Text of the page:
Beb 'Ainetu meat ($20) and veg ($15)

Ethiopian restaurants are a paradise for the indecisive - there's always a chef's selection that gives you the best of everything.  A huge round platter was proudly presented to us, draped with kitcha or barley-based, pancake-like local bread.  Starting from the 12 o'clock position we had doro kulwha (mild "yellow" chicken), doro wat (chicken curry), zigni (sauteed beef), alicha (which I know as tikil gomen, cabbage and carrots), yellow lentils, "spinach" and misir wat (spicy lentils).

Oh boy - where to start?  This food was simply fabulous.  The doro kulwha was an absolute revelation.  Gingery, lemony and zingy, with the undertone of sweet caramelised onions and tender chicken.  Its spicier cousin, the doro wat, was a rich, earthy, earthly delight of red berbere spice, tomato paste and onions, surrounding tender chicken and a hard-boiled egg.  The zigni was similar to the doro wat but included small tender cubes of meat instead and was lusciously buttery.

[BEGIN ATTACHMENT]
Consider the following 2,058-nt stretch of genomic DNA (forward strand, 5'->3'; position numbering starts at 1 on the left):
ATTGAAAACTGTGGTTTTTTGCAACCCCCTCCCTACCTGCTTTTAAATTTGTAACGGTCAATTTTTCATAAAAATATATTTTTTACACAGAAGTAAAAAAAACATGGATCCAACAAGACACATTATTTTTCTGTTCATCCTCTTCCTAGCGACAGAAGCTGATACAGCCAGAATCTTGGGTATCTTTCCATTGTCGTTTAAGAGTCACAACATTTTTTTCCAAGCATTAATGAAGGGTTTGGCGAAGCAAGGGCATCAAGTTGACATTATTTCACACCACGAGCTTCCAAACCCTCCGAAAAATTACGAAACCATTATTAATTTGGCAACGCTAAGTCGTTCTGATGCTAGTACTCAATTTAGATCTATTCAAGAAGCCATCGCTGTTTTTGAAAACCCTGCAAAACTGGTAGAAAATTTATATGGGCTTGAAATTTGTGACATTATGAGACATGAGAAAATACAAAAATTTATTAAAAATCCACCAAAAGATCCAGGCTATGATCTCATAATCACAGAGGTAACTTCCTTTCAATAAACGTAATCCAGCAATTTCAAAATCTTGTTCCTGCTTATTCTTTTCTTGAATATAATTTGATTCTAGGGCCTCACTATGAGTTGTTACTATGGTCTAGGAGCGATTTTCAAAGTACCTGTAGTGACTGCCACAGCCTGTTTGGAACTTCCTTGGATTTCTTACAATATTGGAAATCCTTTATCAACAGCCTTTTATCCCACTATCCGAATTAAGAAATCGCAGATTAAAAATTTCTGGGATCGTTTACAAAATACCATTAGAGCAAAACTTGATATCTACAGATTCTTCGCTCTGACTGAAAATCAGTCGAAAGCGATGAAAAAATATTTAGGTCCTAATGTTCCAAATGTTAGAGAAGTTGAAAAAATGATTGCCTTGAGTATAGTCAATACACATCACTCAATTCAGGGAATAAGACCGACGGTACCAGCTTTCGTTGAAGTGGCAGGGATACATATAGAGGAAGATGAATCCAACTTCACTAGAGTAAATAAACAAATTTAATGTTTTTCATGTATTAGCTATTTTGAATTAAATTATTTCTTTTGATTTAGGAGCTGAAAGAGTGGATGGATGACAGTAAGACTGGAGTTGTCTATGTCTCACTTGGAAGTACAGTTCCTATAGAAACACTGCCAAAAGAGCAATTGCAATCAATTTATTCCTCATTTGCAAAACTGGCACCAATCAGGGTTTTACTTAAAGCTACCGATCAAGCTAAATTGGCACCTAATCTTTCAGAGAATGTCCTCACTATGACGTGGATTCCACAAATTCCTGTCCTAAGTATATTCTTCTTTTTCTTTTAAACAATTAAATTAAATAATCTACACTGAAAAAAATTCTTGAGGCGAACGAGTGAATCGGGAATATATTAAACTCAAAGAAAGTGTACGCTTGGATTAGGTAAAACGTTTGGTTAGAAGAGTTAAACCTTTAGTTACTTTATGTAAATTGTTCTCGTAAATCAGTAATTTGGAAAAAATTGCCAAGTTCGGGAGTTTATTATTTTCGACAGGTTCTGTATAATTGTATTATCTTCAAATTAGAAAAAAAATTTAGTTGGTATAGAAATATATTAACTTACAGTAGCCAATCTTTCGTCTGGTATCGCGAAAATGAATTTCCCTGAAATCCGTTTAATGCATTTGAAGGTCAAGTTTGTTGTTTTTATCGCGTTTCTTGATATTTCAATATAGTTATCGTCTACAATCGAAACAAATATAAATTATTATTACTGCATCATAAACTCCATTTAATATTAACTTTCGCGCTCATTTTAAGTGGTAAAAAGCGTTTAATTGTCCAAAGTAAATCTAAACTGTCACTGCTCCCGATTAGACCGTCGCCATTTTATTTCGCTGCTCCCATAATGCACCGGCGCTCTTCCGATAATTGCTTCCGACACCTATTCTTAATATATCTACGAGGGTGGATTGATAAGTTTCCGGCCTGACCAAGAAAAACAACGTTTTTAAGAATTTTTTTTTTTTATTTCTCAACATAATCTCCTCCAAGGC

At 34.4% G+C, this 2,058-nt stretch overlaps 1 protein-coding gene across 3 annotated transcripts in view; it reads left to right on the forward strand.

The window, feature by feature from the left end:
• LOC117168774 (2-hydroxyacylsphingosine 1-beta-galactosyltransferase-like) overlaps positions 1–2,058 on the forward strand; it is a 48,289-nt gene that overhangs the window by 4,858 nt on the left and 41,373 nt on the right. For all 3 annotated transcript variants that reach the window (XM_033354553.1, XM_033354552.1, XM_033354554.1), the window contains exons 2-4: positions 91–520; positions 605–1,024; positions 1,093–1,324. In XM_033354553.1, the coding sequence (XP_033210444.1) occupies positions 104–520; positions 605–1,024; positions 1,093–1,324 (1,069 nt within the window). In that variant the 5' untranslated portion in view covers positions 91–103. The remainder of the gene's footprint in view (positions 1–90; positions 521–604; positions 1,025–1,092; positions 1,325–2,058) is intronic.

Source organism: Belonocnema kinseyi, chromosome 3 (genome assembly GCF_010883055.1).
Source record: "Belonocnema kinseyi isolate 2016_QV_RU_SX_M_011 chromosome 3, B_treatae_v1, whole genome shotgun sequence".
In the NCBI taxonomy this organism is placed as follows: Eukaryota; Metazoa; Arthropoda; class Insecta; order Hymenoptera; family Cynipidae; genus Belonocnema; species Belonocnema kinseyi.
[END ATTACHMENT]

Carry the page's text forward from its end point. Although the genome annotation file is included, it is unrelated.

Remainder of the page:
Misir wat (red lentils) and spinach

Moving on to the vegies, the alicha was excellent - perfectly cooked cabbage, carrots and green beans in butter and turmeric.  The yellow lentils were cooked with similar simple aromatics like ginger and turmeric and provided a contrast to the misir wat or spicy lentils which, like the doro wat, had been cooked with berbere.  The "spinach" (which I think may have been kale?) was fantastic, a dry, perfectly cooked, just slightly pleasantly bitter delight with the tang of iron on your tongue.

Shoro (part of Beb 'Ainetu or chef's selection)

With a proud flourish, we were also presented with this intriguing pot of shoro (aka shiro) or chickpea-flour stew, served in a gorgeous shiny black pot complete with matching lid.  Oh gods, this was just divine.  I have had shiro before at Ethiopian restaurants and have never liked it, finding it to be a dry, crumbly pseudo-dal that is redeemed only by the green chillis spiked throughout.  Adulis' shoro is absolutely nothing like that.  It is rich and luscious, the chickpea flour smooth and thick, the undertones of onion and just a little tomato radiating throughout the whole pot.  So - totally - divine !